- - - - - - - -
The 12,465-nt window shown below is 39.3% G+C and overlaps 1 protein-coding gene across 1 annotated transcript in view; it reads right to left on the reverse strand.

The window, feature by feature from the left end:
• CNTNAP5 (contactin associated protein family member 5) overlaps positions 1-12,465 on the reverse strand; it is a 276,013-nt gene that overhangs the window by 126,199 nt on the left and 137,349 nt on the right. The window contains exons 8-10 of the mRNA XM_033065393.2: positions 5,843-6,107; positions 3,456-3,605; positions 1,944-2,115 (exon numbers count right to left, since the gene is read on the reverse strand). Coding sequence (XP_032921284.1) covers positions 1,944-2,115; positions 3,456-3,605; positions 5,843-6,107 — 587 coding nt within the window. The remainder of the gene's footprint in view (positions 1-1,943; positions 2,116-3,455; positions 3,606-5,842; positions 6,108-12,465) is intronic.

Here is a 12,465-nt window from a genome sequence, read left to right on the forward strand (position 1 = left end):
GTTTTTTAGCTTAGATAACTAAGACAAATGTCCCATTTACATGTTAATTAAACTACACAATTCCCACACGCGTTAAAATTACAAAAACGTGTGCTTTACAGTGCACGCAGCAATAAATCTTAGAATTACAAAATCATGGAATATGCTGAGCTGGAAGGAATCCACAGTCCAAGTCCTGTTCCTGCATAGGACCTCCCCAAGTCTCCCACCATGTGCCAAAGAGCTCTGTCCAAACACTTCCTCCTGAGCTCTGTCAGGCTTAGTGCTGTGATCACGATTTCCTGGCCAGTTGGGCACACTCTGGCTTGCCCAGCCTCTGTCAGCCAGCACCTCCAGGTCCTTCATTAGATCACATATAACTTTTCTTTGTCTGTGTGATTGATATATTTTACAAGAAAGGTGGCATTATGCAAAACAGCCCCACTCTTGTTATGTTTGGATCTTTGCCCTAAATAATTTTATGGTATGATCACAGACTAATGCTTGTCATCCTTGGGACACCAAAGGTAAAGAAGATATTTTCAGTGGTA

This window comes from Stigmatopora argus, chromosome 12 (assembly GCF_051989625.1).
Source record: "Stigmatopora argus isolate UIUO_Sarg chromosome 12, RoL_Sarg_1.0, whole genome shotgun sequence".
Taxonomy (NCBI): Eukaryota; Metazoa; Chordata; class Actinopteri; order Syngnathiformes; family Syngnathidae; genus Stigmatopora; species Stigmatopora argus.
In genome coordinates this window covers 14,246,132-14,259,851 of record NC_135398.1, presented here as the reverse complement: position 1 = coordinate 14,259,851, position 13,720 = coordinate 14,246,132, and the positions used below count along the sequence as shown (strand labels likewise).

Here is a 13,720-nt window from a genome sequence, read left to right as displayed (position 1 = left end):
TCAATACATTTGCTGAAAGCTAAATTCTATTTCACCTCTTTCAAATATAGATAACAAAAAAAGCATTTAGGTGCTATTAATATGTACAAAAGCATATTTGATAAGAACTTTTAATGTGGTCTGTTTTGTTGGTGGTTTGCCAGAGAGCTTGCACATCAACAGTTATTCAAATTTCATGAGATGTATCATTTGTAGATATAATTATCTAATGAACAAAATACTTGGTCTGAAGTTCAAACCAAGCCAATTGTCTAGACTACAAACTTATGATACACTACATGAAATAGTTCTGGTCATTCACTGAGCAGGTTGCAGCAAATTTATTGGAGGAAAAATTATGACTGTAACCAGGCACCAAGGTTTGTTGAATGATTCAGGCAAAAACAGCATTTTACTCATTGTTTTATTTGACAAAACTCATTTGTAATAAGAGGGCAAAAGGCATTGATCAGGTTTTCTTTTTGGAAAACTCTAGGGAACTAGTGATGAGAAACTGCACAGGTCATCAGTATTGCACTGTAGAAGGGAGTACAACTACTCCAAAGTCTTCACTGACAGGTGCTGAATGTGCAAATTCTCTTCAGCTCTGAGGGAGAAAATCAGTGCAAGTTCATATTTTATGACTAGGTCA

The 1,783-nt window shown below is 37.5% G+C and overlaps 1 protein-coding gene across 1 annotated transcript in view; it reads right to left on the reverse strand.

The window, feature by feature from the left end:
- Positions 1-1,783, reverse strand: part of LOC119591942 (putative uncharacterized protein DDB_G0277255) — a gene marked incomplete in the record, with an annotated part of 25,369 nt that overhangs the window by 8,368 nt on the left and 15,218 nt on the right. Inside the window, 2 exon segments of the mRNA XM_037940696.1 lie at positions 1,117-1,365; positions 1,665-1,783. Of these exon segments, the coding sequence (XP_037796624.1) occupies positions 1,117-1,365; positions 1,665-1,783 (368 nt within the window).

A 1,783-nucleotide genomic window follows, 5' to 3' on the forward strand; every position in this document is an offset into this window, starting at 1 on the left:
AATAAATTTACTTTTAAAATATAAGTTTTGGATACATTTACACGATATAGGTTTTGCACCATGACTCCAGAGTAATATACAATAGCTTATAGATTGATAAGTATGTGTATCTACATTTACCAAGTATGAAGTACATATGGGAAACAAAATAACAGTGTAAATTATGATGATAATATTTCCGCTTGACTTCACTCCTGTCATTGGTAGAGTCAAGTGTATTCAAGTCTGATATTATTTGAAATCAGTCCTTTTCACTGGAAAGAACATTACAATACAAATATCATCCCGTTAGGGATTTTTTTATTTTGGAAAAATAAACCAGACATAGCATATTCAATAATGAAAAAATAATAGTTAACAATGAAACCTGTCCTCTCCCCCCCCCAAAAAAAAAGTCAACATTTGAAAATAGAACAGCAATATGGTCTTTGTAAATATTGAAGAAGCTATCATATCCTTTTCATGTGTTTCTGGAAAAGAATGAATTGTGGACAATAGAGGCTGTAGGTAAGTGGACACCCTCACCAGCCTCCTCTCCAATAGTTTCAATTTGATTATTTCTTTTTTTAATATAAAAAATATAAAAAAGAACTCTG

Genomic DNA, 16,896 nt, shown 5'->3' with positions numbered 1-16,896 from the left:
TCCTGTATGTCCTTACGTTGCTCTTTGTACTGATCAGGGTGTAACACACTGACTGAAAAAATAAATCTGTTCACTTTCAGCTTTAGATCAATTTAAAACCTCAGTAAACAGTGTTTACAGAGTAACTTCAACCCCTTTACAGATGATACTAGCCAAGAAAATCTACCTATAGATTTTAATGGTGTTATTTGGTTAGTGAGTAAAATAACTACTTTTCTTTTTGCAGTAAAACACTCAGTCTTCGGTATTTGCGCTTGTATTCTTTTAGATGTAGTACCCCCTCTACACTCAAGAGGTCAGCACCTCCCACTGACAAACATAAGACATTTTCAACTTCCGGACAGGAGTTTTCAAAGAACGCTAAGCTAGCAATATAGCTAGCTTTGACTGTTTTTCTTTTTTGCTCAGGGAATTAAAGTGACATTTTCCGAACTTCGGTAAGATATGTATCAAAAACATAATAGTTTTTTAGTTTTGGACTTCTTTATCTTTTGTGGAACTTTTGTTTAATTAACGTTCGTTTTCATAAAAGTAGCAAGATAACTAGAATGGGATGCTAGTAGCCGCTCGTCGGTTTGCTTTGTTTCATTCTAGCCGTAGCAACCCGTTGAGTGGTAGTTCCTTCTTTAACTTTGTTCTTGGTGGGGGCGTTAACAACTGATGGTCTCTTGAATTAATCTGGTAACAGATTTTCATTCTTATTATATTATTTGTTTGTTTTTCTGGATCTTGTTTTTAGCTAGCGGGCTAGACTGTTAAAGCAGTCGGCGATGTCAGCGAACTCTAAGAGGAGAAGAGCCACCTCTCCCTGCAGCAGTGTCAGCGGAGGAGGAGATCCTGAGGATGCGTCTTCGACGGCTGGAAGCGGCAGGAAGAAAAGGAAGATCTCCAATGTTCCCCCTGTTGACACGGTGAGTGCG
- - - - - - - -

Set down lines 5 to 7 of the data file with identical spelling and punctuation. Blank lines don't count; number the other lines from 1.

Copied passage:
GTTTTTTAGCTTAGATAACTAAGACAAATGTCCCATTTACATGTTAATTAAACTACACAATTCCCACACGCGTTAAAATTACAAAAACGTGTGCTTTACAGTGCACGCAGCAATAAATCTTAGAATTACAAAATCATGGAATATGCTGAGCTGGAAGGAATCCACAGTCCAAGTCCTGTTCCTGCATAGGACCTCCCCAAGTCTCCCACCATGTGCCAAAGAGCTCTGTCCAAACACTTCCTCCTGAGCTCTGTCAGGCTTAGTGCTGTGATCACGATTTCCTGGCCAGTTGGGCACACTCTGGCTTGCCCAGCCTCTGTCAGCCAGCACCTCCAGGTCCTTCATTAGATCACATATAACTTTTCTTTGTCTGTGTGATTGATATATTTTACAAGAAAGGTGGCATTATGCAAAACAGCCCCACTCTTGTTATGTTTGGATCTTTGCCCTAAATAATTTTATGGTATGATCACAGACTAATGCTTGTCATCCTTGGGACACCAAAGGTAAAGAAGATATTTTCAGTGGTA

This window comes from Stigmatopora argus, chromosome 12 (assembly GCF_051989625.1).
Source record: "Stigmatopora argus isolate UIUO_Sarg chromosome 12, RoL_Sarg_1.0, whole genome shotgun sequence".